What's Next for JRuby? 1.9 Compatibility, Windows Love, and More!
At Rubyconf last week I had a chance to sit down with Thomas Enebo and Charles Nutter from the JRuby team. We talked about the current state of the project, what users have to look forward to in the next release, and a number of other questions regarding integration, deployment and tooling.
DDJ: JRuby became MRI 1.8.7 compatible during the 1.4 release. What's the ETA for 1.9.2 compatibility?
Tom: That's been promised to be the second week of December. I don't know if you're aware of this, but JRuby runs in a 1.8 and a 1.9 mode right now; just specify --1.9 and we behave like 1.9. So we're probably 85% done and the last 15% won't be 80% of the work. We kind of have a handle on what's left and we think we'll have it for [JRuby] 1.6 in mid-December.
DDJ: So that's the general thrust of the 1.6 release then, Ruby 1.9 compatibility? What else is coming in that release?
Charlie: Well in 1.6 we're also shipping support for installing Maven artifacts as if they were regular Ruby gems. So you can gem install a Maven artifact and use it as a dependency, whatever, and it pulls it from Maven.
Tom: Windows support is going to be quite a bit better. We actually plan on dogfooding it ourselves.
DDJ: You're moving to a Windows development environment?
Tom: For a few weeks. Our Windows support I believe is better than the C implementation right now but we realize that it's the platform we don't give enough love. We know there are a lot of people on Windows who want to use Ruby, so we're going to give it a little extra attention [...] to iron out a few wrinkles that we know are still there. And we're also going to support Win32 OLE libraries so we can do OLE automation.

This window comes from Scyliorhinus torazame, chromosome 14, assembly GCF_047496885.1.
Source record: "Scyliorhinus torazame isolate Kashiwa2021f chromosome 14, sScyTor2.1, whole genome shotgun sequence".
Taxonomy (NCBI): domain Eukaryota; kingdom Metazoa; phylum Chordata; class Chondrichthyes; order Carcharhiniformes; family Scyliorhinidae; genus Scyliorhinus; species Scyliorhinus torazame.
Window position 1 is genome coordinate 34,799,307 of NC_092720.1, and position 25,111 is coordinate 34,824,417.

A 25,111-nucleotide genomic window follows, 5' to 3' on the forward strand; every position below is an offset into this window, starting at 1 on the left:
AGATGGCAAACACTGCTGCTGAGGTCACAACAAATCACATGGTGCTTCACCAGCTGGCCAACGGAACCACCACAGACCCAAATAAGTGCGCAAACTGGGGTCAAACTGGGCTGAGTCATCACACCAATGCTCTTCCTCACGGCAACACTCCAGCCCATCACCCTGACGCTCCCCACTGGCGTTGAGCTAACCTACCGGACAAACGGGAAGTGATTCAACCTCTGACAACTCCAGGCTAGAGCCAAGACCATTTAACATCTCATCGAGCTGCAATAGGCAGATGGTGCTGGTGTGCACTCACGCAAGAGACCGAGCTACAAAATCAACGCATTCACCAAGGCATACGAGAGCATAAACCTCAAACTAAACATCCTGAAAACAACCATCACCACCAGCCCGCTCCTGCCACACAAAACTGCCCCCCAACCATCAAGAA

DDJ: So Windows support was also one of the major thrusts of the 1.5 release as well. Can you talk a little bit about what that entailed?
Charlie: It started with 1.4, [where] we spent a certain amount of time fixing things that were problems on Windows. We included a Windows installer for the first time and it was an amazing eye-opener for us. The number of downloads for the Windows installer exceeded all the artifacts that we had ever shipped. It's obvious once you think about it: 80% of the world still uses Windows which means that a substantial portion of developers use Windows. And that's why, since then, we've been trying to support Windows better and better and fix things that the C implementation has never bothered with.
Tom: There are also a lot of Java developers that want to kick the tires and play with JRuby. What machine are they most likely going to be using at work?
DDJ: I understand that JRuby now integrates with Ant. Although Ant and Rake are often used for the same sort of tasks, there are certainly things that one does better than the other (Rake lacks support for some of the standard cross-platform tasks that Ant has, leading to users shelling out to complete tasks, Ant is syntactically icky but also much less flexible than Rake since Rake gives full access to the Ruby interpreter). Do you picture Ant and Rake living side by side in a typical project?